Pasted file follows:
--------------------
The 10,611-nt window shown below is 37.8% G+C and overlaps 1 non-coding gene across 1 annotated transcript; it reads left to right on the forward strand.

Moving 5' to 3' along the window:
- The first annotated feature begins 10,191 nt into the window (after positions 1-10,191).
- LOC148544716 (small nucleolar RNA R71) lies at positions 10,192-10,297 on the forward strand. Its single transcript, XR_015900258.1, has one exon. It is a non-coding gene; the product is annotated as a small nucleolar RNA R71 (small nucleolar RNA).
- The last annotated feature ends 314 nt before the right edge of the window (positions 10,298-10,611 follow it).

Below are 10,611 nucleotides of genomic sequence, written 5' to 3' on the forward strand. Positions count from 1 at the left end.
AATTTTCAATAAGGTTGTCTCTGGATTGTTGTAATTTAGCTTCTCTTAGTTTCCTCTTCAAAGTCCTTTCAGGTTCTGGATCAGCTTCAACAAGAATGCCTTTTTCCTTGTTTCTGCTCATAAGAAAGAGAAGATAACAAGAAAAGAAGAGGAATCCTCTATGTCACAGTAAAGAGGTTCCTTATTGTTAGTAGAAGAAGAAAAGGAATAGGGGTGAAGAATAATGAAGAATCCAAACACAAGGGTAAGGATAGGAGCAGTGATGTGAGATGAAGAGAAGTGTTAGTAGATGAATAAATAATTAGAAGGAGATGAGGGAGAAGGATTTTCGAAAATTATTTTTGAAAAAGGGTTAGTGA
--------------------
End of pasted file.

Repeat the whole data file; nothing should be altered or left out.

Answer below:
The 10,611-nt window shown below is 37.8% G+C and overlaps 1 non-coding gene across 1 annotated transcript; it reads left to right on the forward strand.

Moving 5' to 3' along the window:
- The first annotated feature begins 10,191 nt into the window (after positions 1-10,191).
- LOC148544716 (small nucleolar RNA R71) lies at positions 10,192-10,297 on the forward strand. Its single transcript, XR_015900258.1, has one exon. It is a non-coding gene; the product is annotated as a small nucleolar RNA R71 (small nucleolar RNA).
- The last annotated feature ends 314 nt before the right edge of the window (positions 10,298-10,611 follow it).

Below are 10,611 nucleotides of genomic sequence, written 5' to 3' on the forward strand. Positions count from 1 at the left end.
AATTTTCAATAAGGTTGTCTCTGGATTGTTGTAATTTAGCTTCTCTTAGTTTCCTCTTCAAAGTCCTTTCAGGTTCTGGATCAGCTTCAACAAGAATGCCTTTTTCCTTGTTTCTGCTCATAAGAAAGAGAAGATAACAAGAAAAGAAGAGGAATCCTCTATGTCACAGTAAAGAGGTTCCTTATTGTTAGTAGAAGAAGAAAAGGAATAGGGGTGAAGAATAATGAAGAATCCAAACACAAGGGTAAGGATAGGAGCAGTGATGTGAGATGAAGAGAAGTGTTAGTAGATGAATAAATAATTAGAAGGAGATGAGGGAGAAGGATTTTCGAAAATTATTTTTGAAAAAGGGTTAGTGA